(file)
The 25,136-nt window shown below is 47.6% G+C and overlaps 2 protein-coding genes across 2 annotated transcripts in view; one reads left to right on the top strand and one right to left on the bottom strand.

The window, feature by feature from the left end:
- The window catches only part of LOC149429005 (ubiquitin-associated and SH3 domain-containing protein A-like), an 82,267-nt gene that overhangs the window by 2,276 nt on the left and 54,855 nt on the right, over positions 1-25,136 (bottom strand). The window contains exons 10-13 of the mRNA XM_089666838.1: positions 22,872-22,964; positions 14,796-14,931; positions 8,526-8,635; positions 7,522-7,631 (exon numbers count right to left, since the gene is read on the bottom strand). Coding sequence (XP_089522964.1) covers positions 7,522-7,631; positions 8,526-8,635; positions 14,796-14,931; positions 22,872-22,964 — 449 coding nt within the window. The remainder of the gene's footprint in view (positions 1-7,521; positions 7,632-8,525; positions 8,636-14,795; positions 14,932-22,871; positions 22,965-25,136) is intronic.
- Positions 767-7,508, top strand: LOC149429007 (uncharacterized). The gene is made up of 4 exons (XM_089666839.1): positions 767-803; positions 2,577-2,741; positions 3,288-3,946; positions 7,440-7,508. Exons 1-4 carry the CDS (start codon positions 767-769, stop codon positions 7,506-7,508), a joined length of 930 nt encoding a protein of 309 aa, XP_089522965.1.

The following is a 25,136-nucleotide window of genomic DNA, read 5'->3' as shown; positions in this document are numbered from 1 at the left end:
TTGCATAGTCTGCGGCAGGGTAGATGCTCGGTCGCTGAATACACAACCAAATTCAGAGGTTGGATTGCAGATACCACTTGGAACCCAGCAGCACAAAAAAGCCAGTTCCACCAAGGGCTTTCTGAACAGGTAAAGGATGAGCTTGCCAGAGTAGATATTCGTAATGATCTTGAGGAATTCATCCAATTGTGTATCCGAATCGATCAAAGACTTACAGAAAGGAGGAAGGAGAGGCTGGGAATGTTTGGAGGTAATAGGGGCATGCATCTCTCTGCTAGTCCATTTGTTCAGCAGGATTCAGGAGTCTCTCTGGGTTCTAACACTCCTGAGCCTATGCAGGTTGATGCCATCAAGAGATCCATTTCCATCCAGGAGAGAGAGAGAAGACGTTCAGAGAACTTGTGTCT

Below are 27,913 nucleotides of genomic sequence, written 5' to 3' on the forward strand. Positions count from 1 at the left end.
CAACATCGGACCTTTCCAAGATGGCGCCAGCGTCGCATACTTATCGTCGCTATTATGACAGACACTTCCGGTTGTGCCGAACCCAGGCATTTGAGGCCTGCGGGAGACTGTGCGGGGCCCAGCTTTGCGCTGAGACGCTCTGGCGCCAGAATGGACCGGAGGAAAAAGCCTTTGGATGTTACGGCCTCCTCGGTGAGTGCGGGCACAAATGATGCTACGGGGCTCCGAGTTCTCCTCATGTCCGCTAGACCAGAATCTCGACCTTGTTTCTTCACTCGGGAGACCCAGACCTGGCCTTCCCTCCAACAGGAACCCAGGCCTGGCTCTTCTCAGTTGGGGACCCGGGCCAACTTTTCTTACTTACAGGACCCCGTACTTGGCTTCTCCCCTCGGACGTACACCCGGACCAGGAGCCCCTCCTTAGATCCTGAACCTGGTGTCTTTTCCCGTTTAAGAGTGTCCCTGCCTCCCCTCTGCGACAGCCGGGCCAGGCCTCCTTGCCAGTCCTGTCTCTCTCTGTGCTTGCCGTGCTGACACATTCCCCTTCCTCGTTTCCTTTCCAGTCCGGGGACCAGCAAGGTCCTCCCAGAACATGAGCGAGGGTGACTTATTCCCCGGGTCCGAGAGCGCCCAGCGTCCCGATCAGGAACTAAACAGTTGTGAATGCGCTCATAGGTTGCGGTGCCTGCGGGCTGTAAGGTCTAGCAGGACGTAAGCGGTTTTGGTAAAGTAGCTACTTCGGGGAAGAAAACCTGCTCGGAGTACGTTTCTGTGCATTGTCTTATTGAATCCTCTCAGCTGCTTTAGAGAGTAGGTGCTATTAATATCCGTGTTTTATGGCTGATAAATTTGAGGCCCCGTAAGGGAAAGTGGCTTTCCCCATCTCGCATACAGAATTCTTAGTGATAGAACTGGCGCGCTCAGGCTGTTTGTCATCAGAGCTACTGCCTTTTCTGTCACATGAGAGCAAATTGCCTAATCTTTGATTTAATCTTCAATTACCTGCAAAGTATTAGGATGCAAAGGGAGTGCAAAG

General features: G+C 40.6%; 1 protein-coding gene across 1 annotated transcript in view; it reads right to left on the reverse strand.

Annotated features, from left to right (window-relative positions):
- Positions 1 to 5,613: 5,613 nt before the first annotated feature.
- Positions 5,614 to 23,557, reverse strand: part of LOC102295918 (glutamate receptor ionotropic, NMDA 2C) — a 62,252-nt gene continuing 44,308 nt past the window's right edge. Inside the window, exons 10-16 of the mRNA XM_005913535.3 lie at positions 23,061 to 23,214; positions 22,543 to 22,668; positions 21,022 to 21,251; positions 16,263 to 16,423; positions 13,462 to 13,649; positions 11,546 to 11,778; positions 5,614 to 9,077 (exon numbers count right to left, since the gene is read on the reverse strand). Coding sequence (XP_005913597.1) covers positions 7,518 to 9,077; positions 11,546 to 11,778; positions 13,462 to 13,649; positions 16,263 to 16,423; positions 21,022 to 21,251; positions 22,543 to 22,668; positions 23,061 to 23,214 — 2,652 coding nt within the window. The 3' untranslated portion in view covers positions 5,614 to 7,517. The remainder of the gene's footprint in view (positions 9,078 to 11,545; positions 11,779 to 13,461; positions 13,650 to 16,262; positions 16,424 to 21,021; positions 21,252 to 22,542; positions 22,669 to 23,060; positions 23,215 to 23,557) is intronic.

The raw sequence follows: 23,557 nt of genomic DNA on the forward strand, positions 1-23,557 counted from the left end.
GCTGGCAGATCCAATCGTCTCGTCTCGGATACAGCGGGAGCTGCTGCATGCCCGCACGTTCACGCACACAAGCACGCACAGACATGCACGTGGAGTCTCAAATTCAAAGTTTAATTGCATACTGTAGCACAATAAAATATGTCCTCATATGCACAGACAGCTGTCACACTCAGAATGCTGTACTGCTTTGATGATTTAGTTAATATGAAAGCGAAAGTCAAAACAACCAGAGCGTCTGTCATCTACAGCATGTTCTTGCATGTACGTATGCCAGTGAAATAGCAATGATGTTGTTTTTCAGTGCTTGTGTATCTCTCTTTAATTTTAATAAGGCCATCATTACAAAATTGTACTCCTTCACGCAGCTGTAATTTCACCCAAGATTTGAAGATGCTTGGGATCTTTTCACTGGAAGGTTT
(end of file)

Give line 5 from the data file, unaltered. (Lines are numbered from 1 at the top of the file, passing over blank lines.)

The following is a 25,136-nucleotide window of genomic DNA, read 5'->3' as shown; positions in this document are numbered from 1 at the left end: